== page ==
An interesting feature of these cells is that their diverse functions can be observed and defined using morphological criteria. For example, microglial cells in the normal brain exist in a quiescent state, where they have a round cell body and thin processes with simple ramifications that constantly monitor the physiological environment (Nimmerjahn et al., 2005). Following CNS insult such as traumatic brain injury, ischemia or seizures (Wiessner et al., 1993; Fujita et al., 1998; Shapiro et al., 2008), microglial cells rapidly proliferate to increase their numbers (Niquet et al., 1994; Huttmann et al., 2003) and undergo morphological alterations (Gehrmann, 1995; Davalos et al., 2005). In their initial state of activation, the cell bodies of the microglial cells enlarge and their processes retract and become thickened (Kreutzberg, 1996). As they progress onto their pleomorphic and phagocytic forms, they typically take on an amoeboid shape (Thomas, 1992). This shape most likely reflects the cells’ active movement while in the process of clearing necrotic areas (Nakajima and Kohsaka, 1993). If the necrosis is incomplete, or the neuroinflammation is chronic, their cell bodies will remain elongated or rod-like. However, if phagocytosis is complete, the microglial cells appear as compound granular corpuscles, also known as Gitter cells (Das, 1976). Thus, it is essential to define the complex morphological features of these cells to understand how they react to various types of neuropathology.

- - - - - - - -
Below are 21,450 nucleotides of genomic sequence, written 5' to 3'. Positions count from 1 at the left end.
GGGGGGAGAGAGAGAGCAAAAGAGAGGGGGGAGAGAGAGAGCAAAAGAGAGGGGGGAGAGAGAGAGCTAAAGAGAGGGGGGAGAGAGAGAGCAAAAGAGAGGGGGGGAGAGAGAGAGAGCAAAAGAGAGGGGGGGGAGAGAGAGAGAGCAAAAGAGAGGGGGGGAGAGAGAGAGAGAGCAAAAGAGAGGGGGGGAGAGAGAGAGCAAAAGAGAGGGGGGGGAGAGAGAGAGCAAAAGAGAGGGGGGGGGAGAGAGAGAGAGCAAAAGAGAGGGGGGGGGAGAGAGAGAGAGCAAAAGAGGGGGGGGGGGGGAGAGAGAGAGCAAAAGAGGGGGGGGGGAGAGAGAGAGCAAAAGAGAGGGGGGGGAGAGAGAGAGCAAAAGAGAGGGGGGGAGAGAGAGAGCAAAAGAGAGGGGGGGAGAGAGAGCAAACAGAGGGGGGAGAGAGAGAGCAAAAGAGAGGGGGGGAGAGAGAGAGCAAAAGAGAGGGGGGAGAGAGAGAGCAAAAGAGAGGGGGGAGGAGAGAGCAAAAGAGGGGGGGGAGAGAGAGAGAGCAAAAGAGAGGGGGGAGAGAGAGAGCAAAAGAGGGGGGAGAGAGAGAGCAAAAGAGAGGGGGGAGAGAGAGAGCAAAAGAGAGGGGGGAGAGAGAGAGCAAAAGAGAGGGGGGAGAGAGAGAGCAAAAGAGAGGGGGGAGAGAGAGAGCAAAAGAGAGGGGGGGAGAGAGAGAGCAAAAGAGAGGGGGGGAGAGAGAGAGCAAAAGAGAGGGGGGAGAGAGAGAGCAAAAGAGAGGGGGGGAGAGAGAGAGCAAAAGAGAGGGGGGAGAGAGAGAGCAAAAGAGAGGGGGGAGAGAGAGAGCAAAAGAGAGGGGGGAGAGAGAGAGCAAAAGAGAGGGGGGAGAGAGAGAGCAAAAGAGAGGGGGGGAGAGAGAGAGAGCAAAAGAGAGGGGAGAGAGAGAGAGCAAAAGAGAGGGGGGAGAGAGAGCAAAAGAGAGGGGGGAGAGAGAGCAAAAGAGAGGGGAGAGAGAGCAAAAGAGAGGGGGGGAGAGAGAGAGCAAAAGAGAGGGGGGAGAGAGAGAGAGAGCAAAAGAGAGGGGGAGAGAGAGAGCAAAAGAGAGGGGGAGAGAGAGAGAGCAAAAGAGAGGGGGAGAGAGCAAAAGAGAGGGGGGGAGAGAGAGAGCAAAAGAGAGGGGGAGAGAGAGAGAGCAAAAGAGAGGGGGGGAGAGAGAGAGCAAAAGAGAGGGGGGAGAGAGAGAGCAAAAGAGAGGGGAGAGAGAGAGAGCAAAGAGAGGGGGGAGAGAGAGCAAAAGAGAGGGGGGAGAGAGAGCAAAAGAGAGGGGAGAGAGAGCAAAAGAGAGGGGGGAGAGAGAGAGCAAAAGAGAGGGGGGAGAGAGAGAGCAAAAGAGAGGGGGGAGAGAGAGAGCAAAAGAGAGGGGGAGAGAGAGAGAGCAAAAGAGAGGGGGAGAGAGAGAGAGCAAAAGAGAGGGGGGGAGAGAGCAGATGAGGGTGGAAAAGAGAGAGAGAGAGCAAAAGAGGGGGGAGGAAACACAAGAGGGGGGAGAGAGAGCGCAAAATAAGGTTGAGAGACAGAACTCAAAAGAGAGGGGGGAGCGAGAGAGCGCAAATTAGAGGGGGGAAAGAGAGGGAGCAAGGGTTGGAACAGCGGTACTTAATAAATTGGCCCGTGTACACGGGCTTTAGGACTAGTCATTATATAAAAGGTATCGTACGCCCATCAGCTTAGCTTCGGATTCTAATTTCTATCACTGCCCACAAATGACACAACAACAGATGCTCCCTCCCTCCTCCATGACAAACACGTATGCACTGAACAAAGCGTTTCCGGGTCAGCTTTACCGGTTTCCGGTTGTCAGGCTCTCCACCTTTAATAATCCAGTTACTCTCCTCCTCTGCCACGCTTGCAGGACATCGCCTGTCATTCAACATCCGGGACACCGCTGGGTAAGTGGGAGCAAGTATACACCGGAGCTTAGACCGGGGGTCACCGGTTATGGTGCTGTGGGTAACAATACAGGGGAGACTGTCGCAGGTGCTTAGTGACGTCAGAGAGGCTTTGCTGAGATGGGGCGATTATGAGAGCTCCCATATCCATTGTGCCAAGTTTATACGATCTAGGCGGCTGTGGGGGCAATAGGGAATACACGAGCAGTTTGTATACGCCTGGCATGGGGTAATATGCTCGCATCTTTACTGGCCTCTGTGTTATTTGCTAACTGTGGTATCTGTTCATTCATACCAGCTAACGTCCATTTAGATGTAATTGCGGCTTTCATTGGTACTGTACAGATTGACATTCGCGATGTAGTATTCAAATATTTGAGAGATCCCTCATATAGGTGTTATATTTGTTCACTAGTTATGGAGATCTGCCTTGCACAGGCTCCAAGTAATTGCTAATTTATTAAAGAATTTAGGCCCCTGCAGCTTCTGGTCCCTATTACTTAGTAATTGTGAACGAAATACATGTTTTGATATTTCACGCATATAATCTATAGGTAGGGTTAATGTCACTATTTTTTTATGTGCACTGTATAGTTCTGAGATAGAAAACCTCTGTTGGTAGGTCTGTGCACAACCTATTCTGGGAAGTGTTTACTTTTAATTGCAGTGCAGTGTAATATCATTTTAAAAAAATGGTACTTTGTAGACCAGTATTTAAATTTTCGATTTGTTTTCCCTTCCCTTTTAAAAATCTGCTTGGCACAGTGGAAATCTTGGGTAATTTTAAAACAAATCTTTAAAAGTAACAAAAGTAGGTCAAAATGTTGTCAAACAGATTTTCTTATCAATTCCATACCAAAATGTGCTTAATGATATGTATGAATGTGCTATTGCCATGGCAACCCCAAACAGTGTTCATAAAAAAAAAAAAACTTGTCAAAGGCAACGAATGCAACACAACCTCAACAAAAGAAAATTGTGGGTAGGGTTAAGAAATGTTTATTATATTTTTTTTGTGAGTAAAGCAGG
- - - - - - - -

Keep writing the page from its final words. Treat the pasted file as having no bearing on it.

Ionized calcium binding adaptor molecule 1 (Iba1) is a marker for microglial cells and previous immunocytochemical studies have utilized Iba1-specific antibodies to demonstrate the morphological features of microglial cells at the light and confocal microscopic levels (Ito et al., 1998; Okere and Kaba, 2000; Hirayama et al., 2001; Shapiro et al. 2008). In contrast with other microglial markers like CR3 complement receptor that is only present in ramified microglia or ED2 that is exclusive of perivascular microglia or MUC 101 and MUC 102 that are present, respectively, in white or gray matter microglia, Iba1 is expressed by all these microglial cell subpopulations (Ito et al., 1998). However, there is a paucity of studies that have described the ultrastructural features of microglial cells and their processes using this unique microglial marker (Sasaki et al., 2008). Therefore, the goal of the present study is to elucidate the fine structural features of microglial cells and their processes. This analysis was performed in the hippocampal dentate gyrus of adult Sprague-Dawley rats to show their normal distribution and their association with capillaries, neurons and astrocytes.